Coronavirus Vaccine: Oxford University Begins Enrolling Over 500 Volunteers for Coronavirus Vaccine Trial | World News
The trial, a collaboration between the university’s Jenner Institute and the clinical teams of the Oxford Vaccine Group, will recruit up to 510 volunteers, who will receive either the ChAdOx1 nCoV-19 vaccine or a control injection for comparison.
The researchers, working in an “unprecedented” vaccine development effort to prevent COVID-19, said they began testing healthy volunteers (ages 18-55) starting Friday for their next trial in the Thames Valley region. In England.
“The Oxford team had an exceptional experience of a rapid response to the vaccine, such as the Ebola outbreak in West Africa in 2014. This is an even greater challenge,” said Professor Adrian Hill, director of the Jenner Institute at the University of Oxford.
“Vaccines are being designed from scratch and are progressing at an unprecedented rate. The next trial will be critical to assess the feasibility of COVID-19 vaccination and could lead to an early deployment, “he said.
The vaccine based on an adenovirus vaccine vector and the SARS-CoV-2 or COVID-19 peak protein is already in production but will not be ready for a few weeks.
Meanwhile, the team will recruit healthy volunteers ages 18 to 55, who, if they pass the exam, will be the first humans to test the new vaccine, called ChAdOx1 nCoV-19. The trial will provide valuable information on the safety aspects of the vaccine, as well as its ability to generate an immune response against the virus.
Interested individuals can volunteer to participate on the COVID-19 vaccine website.
While the team will begin testing people now to see if they are eligible to participate in the study, participants will not receive the vaccine for a few weeks. Detailed preclinical work is being done and the vaccine is being manufactured to clinical grade standard at the University of Oxford Center for Clinical Biomanufacturing.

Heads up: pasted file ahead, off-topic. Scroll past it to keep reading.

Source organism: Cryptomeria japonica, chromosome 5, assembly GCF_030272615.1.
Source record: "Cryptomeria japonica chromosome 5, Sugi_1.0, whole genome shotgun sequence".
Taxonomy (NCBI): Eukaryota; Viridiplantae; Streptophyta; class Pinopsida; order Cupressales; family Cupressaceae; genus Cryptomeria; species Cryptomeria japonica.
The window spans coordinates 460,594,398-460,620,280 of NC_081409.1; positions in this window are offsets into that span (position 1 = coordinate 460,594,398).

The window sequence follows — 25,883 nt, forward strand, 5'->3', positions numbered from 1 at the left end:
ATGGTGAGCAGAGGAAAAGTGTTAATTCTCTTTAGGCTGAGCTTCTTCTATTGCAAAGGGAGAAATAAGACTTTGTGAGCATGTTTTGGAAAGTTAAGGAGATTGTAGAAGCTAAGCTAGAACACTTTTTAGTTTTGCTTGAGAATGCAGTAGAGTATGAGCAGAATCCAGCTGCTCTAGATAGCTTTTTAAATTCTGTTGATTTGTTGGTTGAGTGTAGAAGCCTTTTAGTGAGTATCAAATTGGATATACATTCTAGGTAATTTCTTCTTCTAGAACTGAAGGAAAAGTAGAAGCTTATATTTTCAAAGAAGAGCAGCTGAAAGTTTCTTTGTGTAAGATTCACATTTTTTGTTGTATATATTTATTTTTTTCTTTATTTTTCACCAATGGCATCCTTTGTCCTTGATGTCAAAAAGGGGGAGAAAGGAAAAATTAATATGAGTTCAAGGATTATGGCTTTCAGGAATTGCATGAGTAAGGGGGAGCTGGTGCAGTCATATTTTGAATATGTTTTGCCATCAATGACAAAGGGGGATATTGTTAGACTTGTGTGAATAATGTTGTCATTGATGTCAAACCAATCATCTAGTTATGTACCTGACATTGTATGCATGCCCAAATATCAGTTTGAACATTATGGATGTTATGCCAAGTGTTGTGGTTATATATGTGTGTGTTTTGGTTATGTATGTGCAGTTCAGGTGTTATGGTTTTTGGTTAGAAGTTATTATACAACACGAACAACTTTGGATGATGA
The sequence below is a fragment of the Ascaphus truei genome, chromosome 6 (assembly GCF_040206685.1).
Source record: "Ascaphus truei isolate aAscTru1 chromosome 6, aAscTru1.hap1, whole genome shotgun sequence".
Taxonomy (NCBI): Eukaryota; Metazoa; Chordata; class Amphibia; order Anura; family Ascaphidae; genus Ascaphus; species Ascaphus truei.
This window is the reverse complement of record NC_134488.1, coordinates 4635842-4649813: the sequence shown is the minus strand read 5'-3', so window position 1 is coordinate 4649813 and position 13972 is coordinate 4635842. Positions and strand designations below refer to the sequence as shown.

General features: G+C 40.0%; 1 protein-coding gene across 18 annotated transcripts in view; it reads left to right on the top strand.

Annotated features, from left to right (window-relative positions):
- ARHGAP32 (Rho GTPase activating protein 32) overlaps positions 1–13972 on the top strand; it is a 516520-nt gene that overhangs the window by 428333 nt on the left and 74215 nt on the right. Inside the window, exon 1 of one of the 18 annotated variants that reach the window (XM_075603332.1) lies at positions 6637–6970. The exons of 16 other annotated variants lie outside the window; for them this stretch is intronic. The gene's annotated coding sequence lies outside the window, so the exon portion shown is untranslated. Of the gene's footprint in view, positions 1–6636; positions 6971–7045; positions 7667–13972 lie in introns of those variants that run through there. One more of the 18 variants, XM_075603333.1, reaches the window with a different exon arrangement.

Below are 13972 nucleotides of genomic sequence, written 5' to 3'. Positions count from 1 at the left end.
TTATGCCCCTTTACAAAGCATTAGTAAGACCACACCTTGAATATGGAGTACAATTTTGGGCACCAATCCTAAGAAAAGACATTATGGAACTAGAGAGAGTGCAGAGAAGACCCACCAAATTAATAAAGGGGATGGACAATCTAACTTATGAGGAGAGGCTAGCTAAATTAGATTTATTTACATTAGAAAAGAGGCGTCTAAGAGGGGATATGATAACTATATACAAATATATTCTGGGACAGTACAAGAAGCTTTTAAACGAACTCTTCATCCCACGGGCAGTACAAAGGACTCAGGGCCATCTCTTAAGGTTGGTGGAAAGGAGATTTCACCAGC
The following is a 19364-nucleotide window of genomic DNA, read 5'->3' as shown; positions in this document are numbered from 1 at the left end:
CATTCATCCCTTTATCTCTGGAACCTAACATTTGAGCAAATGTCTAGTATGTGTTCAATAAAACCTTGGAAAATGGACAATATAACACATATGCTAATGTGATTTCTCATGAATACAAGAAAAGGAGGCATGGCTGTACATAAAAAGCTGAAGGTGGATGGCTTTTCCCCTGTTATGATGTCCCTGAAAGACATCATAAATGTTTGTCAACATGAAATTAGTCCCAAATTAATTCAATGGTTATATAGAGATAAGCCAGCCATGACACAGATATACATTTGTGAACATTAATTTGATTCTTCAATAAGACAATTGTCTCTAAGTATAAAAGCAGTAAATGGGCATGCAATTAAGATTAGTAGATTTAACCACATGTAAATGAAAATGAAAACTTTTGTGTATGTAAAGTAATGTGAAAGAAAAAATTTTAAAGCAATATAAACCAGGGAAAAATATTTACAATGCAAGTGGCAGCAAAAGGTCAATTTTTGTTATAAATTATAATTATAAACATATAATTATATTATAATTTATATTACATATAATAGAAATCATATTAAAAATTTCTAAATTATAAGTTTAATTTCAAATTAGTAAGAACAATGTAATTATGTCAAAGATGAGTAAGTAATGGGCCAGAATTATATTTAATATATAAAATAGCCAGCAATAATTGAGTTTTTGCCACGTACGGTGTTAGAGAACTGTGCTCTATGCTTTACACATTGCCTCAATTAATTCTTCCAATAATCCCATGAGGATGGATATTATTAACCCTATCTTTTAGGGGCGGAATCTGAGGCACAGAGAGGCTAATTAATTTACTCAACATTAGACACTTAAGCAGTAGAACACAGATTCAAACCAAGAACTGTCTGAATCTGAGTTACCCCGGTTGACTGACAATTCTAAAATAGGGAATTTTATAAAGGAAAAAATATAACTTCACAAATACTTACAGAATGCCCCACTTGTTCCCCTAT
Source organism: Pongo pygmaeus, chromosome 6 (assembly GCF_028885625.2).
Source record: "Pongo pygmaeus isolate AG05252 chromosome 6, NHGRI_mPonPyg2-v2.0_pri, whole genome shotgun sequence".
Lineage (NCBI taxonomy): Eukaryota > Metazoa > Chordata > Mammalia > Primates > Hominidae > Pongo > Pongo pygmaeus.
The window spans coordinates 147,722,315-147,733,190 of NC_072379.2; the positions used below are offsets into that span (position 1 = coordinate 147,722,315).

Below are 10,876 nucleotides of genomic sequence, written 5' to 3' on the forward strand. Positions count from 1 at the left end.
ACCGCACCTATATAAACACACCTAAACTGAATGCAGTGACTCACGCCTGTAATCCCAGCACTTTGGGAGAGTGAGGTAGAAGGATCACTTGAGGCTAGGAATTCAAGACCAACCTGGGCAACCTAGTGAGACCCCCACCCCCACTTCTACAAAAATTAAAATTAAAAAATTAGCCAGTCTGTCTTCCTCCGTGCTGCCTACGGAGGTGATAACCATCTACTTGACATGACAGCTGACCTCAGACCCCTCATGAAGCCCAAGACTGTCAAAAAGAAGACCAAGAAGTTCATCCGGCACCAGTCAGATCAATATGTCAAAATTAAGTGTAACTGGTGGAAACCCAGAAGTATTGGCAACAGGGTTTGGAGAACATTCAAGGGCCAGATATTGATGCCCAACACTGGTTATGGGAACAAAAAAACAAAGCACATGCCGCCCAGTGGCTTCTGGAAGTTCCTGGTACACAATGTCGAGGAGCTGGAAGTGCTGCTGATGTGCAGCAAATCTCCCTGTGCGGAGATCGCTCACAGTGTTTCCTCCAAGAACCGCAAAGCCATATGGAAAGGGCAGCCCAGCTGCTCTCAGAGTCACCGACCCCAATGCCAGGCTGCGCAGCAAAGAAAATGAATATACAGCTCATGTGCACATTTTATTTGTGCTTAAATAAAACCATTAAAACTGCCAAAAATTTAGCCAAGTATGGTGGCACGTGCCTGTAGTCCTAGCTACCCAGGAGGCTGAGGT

The trial has been approved by UK ethical regulators and reviewers. The researchers are working as quickly as possible to prepare the vaccine for use in the trial, which includes more preclinical research and the production of a larger number of doses of the vaccine.
Professor Andrew Pollard, the study’s chief investigator, said: “Starting clinical trials is the first step in efforts to discover whether the new vaccine being developed at Oxford University works and could safely play a central role in control of the pandemic coronavirus that is sweeping the globe. ”
Scientists around the world are working hard to develop a vaccine to prevent COVID-19, but there is much to be done.
The Oxford team led by Professor Sarah Gilbert, Professor Andrew Pollard, Professor Teresa Lambe, Dr. Sandy Douglas and Professor Adrian Hill began work on the design of a vaccine on January 10.
Professor Gilbert and his team have previously developed a vaccine for another human coronavirus disease, which is Middle East Respiratory Syndrome (MERS), and this has been promising in early clinical trials.
The new vaccine is an adenovirus vaccine vector (ChAdOx1) and was developed at the Jenner Institute in Oxford. It was chosen as the most suitable vaccine technology for a SARS-CoV-2 (COVID-19) vaccine, as it can generate a strong one-dose immune response and is not a replicating virus, so it cannot cause a continuous infection in the vaccinated individual
This also makes it safer to give to children, the elderly, and anyone with a pre-existing condition like diabetes. Adenoviral vectors are a well-studied type of vaccine, which has been used safely in thousands of subjects, from one week to age 90, in vaccines targeting more than 10 different diseases.
Professor Gilbert, principal investigator of the vaccine development program, said: “Since the Ebola outbreak in West Africa in 2014, my research team has been working on new approaches to vaccine development to protect the world’s population against an outbreak of infectious diseases or a pandemic. We are now working with a much larger team to make these plans a reality. ”
At the same time as the first clinical trial is taking place, the production of the vaccine is expanding and ready for larger trials and potentially for future deployment.
By starting the expansion of vaccine manufacturing right away, the team can ensure that enough doses of vaccine are available as soon as possible, especially for National Health Service (NHS) workers, the elderly, and people with underlying health conditions , if trials show that the vaccine is safe and effective.